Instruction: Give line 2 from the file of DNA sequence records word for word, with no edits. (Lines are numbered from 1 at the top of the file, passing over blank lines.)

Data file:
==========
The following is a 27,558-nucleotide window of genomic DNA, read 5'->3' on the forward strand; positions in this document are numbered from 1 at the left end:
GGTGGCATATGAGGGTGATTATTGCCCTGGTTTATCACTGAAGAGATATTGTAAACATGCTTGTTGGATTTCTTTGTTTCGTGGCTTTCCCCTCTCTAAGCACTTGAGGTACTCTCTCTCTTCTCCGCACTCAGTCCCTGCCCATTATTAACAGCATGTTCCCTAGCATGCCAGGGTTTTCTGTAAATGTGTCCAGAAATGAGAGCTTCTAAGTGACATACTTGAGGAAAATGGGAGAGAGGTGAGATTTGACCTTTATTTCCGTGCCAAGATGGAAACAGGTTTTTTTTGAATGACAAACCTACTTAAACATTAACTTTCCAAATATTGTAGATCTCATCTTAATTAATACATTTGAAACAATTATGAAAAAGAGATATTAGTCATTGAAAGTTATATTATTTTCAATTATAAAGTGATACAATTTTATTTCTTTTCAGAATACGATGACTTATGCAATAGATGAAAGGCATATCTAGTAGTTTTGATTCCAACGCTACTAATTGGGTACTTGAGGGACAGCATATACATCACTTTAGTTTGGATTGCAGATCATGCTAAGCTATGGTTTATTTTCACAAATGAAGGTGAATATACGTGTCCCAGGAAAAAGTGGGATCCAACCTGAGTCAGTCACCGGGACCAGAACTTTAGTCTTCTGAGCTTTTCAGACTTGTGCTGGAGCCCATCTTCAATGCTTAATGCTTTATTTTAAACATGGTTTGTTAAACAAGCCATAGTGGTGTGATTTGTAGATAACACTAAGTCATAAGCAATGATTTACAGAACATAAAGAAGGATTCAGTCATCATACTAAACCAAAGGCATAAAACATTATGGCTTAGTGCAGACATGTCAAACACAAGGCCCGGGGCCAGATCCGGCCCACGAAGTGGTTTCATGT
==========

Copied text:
GGTGGCATATGAGGGTGATTATTGCCCTGGTTTATCACTGAAGAGATATTGTAAACATGCTTGTTGGATTTCTTTGTTTCGTGGCTTTCCCCTCTCTAAGCACTTGAGGTACTCTCTCTCTTCTCCGCACTCAGTCCCTGCCCATTATTAACAGCATGTTCCCTAGCATGCCAGGGTTTTCTGTAAATGTGTCCAGAAATGAGAGCTTCTAAGTGACATACTTGAGGAAAATGGGAGAGAGGTGAGATTTGACCTTTATTTCCGTGCCAAGATGGAAACAGGTTTTTTTTGAATGACAAACCTACTTAAACATTAACTTTCCAAATATTGTAGATCTCATCTTAATTAATACATTTGAAACAATTATGAAAAAGAGATATTAGTCATTGAAAGTTATATTATTTTCAATTATAAAGTGATACAATTTTATTTCTTTTCAGAATACGATGACTTATGCAATAGATGAAAGGCATATCTAGTAGTTTTGATTCCAACGCTACTAATTGGGTACTTGAGGGACAGCATATACATCACTTTAGTTTGGATTGCAGATCATGCTAAGCTATGGTTTATTTTCACAAATGAAGGTGAATATACGTGTCCCAGGAAAAAGTGGGATCCAACCTGAGTCAGTCACCGGGACCAGAACTTTAGTCTTCTGAGCTTTTCAGACTTGTGCTGGAGCCCATCTTCAATGCTTAATGCTTTATTTTAAACATGGTTTGTTAAACAAGCCATAGTGGTGTGATTTGTAGATAACACTAAGTCATAAGCAATGATTTACAGAACATAAAGAAGGATTCAGTCATCATACTAAACCAAAGGCATAAAACATTATGGCTTAGTGCAGACATGTCAAACACAAGGCCCGGGGCCAGATCCGGCCCACGAAGTGGTTTCATGT